One of the things I was dead set on for my trip to Italy was to stay in an agriturismo. An agriturismo is a working farm that provides accommodations. I couldn’t think of anything else that was more fitting for enjoying Tuscany’s slow life than to spend my days in a property where the proprietors work the land. Before you think that means staying in a dirty place that smells like animal shit, many agriturismos are modern and luxurious. Tuscany is full of agriturismos of such luxury and personable service that they can compete with the finest hotels in the city.
When I show pictures of Agriturismo Savernano to people, they usually immediately say “Wow” and “That must’ve cost a lot!” The cost, however, was very reasonable, even during the summer.
Located in Reggello, the property is run by David and Eva, who live there with their family. It took us some time to find the place since we didn’t pay close attention to David’s directions. We drove up to another farm where a nice man came out and hand-signaled the way to us. On the road ascending up to the property, mother-in-law shrieked in laughter and commented that we were going to the middle of nowhere. EXACTLY.
We booked two rooms. Both featured rustic furniture with beautiful views of the farm’s vineyards. Even the bathrooms were spacious and beautiful.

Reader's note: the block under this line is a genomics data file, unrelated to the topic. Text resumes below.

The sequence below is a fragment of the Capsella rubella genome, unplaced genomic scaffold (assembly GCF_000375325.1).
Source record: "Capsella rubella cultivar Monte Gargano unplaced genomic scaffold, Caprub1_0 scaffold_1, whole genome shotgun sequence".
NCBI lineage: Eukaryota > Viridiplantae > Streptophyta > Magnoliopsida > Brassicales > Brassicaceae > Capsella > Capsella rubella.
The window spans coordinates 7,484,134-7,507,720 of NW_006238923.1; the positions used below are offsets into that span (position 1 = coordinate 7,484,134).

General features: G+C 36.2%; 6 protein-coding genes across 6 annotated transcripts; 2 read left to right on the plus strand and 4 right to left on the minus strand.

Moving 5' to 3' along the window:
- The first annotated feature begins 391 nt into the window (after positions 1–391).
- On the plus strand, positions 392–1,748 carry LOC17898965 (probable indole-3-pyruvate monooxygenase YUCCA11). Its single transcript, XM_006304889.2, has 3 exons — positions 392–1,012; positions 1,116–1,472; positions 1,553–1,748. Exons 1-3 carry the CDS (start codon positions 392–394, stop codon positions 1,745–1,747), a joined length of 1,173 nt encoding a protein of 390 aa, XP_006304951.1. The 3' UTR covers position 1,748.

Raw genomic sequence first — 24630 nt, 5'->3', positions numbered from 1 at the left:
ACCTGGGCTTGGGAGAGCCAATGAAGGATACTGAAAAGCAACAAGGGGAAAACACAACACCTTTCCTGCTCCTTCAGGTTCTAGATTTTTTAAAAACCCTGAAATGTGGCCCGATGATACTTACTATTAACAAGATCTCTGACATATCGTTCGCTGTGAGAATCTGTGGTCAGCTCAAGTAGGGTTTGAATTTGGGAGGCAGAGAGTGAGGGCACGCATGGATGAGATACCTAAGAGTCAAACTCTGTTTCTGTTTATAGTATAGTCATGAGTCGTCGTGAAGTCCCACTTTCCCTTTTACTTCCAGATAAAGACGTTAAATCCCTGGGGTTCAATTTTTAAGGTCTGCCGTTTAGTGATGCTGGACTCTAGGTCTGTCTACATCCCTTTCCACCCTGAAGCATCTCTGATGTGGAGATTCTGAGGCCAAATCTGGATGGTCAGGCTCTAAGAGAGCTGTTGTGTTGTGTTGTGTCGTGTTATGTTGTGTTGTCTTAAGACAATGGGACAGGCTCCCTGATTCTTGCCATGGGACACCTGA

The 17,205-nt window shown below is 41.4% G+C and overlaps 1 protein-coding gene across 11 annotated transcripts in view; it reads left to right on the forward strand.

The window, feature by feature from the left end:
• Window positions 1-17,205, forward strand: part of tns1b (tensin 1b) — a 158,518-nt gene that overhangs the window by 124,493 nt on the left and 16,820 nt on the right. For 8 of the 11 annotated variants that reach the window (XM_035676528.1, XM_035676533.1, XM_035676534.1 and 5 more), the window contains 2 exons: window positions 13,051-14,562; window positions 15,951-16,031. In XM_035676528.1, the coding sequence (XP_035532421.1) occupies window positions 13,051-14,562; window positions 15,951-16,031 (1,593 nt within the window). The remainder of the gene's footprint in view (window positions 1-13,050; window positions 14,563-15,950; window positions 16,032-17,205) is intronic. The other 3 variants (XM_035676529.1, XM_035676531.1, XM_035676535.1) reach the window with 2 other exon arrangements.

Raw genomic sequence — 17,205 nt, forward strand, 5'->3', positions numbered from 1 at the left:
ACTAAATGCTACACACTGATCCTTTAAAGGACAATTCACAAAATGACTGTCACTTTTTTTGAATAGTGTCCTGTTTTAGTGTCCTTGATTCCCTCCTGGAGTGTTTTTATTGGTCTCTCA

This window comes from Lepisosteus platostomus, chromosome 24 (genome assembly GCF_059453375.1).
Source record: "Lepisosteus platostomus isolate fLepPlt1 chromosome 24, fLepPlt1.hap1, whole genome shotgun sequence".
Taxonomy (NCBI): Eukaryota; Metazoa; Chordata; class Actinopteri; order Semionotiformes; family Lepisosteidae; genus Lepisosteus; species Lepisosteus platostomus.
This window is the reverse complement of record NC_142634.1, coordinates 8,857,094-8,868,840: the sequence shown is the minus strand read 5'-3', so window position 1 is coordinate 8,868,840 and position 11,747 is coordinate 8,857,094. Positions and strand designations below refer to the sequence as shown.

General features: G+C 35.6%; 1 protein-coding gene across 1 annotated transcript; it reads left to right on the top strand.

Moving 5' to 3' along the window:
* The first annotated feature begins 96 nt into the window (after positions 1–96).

We were starving when we got there in the late afternoon and asked David where to get some lunch. Silly us, we didn’t prepare sufficiently for the day as it was Republic Day (which celebrates the birth of the Italian Republic) and everything was closed. David, taking pity on us, kindly made us some prosciutto sandwiches. I’m not even sure if he even charged us for them at the end. The rest of the afternoon was spent lounging by the pool, swimming, and exploring the grounds.
One of the biggest reasons to stay here is Eva’s wonderful cooking. They serve dinner at night, outside if the weather is nice and in if it isn’t. You just let David know in the morning if you want to eat dinner there that night. The dinner was so good that we made sure to eat there our last night. The cost of the three-course dinners is extra but the quality and amount of the food far exceeds the low price that they charge. The food there was some of the best we had while in Italy. One bottle of his Chianti was 5 euros; impossible to beat for the quality. They also press their own olive oil.
Of course, a property offering such peace and tranquility means that you need a car if you want to explore the area. We would depart after breakfast, a delectable spread that featured Eva’s wonderful omelets, pies, and tarts, tour some towns for the day, and then return for dinner.
Our last night in Tuscany was spent enjoying our dinners in the dining room. For about three hours, we drank, talked and laughed. Hubby and I then took our wine out to the gazebo and counted the stars in the sky. Staying here truly was one of the highlights of our trip. I would go back to Italy just to stay there again.
When we checked out, we learned that David practically built the property from the ground up. This is what it used to look like: